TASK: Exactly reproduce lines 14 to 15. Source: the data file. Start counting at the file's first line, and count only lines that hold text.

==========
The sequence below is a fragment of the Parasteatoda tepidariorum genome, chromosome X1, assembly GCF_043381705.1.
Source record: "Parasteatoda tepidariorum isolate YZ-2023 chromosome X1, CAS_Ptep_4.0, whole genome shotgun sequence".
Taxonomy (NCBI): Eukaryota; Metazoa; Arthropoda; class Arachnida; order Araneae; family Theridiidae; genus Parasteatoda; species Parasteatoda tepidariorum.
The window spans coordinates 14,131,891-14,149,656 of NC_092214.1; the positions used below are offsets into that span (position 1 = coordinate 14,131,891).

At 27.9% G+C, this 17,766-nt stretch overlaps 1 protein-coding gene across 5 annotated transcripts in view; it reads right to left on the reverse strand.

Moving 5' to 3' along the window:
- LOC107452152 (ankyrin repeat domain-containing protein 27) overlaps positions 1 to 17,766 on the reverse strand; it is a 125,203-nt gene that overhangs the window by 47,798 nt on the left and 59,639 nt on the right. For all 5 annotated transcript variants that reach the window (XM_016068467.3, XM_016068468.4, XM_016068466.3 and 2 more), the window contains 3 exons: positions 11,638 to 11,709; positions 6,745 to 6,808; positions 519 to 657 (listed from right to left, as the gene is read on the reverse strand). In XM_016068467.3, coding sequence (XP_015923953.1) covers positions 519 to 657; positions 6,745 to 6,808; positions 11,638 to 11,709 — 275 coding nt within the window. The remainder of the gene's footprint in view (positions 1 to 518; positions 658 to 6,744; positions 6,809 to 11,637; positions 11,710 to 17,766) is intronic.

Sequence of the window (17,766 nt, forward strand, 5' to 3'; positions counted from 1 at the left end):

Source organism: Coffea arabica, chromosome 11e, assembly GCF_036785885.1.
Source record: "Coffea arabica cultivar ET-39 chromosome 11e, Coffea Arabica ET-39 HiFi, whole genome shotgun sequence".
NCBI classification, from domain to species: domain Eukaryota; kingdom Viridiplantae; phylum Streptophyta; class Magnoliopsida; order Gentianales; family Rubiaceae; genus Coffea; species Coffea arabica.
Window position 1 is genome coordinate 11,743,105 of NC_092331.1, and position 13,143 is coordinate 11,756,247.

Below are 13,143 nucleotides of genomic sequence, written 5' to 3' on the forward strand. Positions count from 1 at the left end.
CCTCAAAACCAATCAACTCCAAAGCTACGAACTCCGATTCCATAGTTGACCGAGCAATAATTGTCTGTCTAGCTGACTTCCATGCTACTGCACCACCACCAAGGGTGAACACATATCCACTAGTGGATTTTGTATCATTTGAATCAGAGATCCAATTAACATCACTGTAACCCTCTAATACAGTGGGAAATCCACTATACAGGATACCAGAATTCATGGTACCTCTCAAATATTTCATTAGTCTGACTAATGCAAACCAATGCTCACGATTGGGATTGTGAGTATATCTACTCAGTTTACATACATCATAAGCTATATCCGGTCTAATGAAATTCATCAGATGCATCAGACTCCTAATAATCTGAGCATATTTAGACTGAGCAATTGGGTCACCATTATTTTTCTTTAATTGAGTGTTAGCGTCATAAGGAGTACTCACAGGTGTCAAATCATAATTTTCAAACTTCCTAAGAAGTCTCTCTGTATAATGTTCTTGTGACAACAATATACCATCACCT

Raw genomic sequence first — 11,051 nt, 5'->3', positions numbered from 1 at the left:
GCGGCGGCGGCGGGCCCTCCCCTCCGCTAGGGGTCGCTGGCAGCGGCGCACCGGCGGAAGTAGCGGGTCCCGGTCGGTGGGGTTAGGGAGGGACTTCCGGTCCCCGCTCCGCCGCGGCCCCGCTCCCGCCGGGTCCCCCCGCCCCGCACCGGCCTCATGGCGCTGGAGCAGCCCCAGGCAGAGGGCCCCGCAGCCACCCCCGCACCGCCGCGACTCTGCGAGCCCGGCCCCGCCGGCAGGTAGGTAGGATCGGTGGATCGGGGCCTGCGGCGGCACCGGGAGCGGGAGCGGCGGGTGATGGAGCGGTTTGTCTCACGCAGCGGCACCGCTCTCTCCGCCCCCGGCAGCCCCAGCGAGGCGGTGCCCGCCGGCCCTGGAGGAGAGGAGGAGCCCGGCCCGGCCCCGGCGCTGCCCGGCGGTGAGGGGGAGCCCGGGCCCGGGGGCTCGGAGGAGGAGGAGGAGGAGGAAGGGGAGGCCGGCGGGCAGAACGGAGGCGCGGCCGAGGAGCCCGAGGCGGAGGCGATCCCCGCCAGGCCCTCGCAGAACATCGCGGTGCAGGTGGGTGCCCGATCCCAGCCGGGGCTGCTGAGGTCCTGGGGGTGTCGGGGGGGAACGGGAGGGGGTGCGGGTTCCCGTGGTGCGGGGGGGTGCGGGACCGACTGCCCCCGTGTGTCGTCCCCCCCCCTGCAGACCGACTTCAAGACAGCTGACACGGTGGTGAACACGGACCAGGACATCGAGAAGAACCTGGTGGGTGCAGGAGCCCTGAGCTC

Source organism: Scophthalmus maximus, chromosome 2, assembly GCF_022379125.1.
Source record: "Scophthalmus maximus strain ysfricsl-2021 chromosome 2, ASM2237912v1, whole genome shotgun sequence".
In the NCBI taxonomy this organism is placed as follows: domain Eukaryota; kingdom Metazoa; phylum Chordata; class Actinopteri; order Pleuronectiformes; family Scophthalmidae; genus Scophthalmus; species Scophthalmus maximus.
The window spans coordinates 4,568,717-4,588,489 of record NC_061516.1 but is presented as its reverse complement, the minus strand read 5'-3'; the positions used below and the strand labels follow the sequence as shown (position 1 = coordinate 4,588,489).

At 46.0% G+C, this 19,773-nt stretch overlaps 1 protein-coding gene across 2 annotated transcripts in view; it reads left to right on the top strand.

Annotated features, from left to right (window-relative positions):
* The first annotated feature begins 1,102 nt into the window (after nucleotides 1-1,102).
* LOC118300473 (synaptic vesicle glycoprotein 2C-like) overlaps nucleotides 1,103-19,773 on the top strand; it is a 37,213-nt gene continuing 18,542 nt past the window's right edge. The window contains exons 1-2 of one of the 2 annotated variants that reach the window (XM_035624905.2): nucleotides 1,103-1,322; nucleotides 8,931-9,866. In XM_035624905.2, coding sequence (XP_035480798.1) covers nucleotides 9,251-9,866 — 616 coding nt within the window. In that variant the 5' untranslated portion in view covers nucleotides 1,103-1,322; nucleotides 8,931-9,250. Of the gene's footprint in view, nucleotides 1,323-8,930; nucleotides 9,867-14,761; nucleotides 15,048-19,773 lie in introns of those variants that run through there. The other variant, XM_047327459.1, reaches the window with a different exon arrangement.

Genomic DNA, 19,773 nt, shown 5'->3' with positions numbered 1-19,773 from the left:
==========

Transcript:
CCTCAAAACCAATCAACTCCAAAGCTACGAACTCCGATTCCATAGTTGACCGAGCAATAATTGTCTGTCTAGCTGACTTCCATGCTACTGCACCACCACCAAGGGTGAACACATATCCACTAGTGGATTTTGTATCATTTGAATCAGAGATCCAATTAACATCACTGTAACCCTCTAATACAGTGGGAAATCCACTATACAGGATACCAGAATTCATGGTACCTCTCAAATATTTCATTAGTCTGACTAATGCAAACCAATGCTCACGATTGGGATTGTGAGTATATCTACTCAGTTTACATACATCATAAGCTATATCCGGTCTAATGAAATTCATCAGATGCATCAGACTCCTAATAATCTGAGCATATTTAGACTGAGCAATTGGGTCACCATTATTTTTCTTTAATTGAGTGTTAGCGTCATAAGGAGTACTCACAGGTGTCAAATCATAATTTTCAAACTTCCTAAGAAGTCTCTCTGTATAATGTTCTTGTGACAACAATATACCATCACCT

Raw genomic sequence first — 11,051 nt, 5'->3', positions numbered from 1 at the left: